“Laugh in the Face of the Devil”

As our days of social distancing continue, how and on what are we to focus our daily journeys?

God will fill your mouth with laughter and your lips with shouts of joy.

Job 8:21

risus paschalis: when dust laughs

spring has ambushed winter,
and the dust of the earth is, yet again,
transfigured into wind-dancing laughter.

laughing dust? not here
in this graveyard of abandoned joys
where dead-ended dreams whisper
like violated ghosts among tombs of those
too-soon returned to the earth.

you just smile and sink your spade
into the sun-warmed sod, costly
corruptions composted, turned, turned
again until soil recognizes soil.

then you wink, just once, and the
remembered dust, tantalized by the
tickle of a new feast’s first thin blade,

Bright Week

This week is known in some Christian traditions as “Bright Week.” The week is considered “bright” because faith communities around the world have awakened on Easter Monday to continue to celebrate Jesus’ resurrection light.

In the Bright Week tradition, each day of the week following Easter Sunday carries the adjective “bright.” Bright Monday holds the additional distinction of being referred to by some as Risus Paschalis—Easter Laugh.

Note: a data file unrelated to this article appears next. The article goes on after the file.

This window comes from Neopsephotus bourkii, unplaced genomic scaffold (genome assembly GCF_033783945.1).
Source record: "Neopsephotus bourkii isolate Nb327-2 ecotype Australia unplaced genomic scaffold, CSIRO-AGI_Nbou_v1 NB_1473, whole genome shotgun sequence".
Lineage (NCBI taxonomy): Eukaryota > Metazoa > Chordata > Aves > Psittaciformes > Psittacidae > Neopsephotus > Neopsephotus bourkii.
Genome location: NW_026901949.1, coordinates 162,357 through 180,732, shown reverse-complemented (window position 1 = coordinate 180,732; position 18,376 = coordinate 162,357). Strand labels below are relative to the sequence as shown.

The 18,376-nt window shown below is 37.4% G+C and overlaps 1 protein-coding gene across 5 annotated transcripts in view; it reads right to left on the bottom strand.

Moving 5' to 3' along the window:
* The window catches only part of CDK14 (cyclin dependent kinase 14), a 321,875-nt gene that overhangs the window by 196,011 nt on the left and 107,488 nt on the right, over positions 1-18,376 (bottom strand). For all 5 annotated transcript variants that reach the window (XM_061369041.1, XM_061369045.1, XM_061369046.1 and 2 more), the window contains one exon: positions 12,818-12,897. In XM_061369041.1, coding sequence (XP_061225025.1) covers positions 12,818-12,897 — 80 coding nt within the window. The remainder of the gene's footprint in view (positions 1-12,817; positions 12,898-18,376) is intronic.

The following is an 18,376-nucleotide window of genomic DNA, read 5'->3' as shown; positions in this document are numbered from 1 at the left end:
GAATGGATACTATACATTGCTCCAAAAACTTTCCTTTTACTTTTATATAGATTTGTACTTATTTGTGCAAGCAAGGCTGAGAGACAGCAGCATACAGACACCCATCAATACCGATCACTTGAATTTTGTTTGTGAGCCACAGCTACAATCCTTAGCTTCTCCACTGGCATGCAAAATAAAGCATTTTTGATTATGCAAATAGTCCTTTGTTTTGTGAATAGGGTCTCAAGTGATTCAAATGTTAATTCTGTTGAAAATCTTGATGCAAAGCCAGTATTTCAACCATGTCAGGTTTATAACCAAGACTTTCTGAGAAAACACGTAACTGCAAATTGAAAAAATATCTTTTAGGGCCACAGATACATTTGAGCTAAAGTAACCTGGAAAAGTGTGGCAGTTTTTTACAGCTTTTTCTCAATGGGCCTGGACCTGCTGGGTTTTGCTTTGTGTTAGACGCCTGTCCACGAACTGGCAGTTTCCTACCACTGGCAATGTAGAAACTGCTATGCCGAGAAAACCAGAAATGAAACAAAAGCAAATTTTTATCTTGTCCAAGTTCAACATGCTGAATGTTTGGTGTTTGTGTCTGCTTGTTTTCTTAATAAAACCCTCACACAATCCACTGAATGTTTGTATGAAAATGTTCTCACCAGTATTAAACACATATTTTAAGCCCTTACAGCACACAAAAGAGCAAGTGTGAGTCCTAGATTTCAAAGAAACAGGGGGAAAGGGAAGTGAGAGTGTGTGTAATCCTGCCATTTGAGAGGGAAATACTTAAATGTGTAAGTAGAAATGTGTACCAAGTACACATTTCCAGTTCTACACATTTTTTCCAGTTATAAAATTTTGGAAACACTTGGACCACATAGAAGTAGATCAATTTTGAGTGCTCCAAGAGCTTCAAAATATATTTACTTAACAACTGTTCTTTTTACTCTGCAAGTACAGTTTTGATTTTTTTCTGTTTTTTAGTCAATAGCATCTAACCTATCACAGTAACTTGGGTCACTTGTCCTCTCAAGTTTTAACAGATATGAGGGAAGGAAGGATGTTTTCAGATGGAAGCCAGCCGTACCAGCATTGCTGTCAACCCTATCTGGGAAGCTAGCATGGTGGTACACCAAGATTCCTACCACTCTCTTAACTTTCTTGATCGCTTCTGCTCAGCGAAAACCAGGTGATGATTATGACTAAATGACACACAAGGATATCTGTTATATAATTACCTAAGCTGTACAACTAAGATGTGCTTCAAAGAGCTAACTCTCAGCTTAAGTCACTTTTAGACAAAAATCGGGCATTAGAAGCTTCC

Early orthodox communities began a tradition of gathering on the Monday following Resurrection Sunday to tell jokes as a way of marking Easter as the ultimate joke God played on Satan by defeating death with life. Some observe the Easter Laugh by including jokes or humorous anecdotes in their Easter Sunday sermons. Others emphasize laughter on the second Sunday of Easter, sometimes called Holy Humor or Hilarity Sunday.

Now What?

In the wee hours of this particular Bright Monday, I pondered what may seem a mundane or even inappropriate (to some) question: “Now what?”

We in Christian communities have traveled Lenten roads by staying in place. These unexpected and unfamiliar Lenten traveling conditions have prompted impressive (to me) creativity. Theologies have been energized and deepened by religious leaders’ efforts to weave Lenten texts and liturgies together within the context of a pandemic.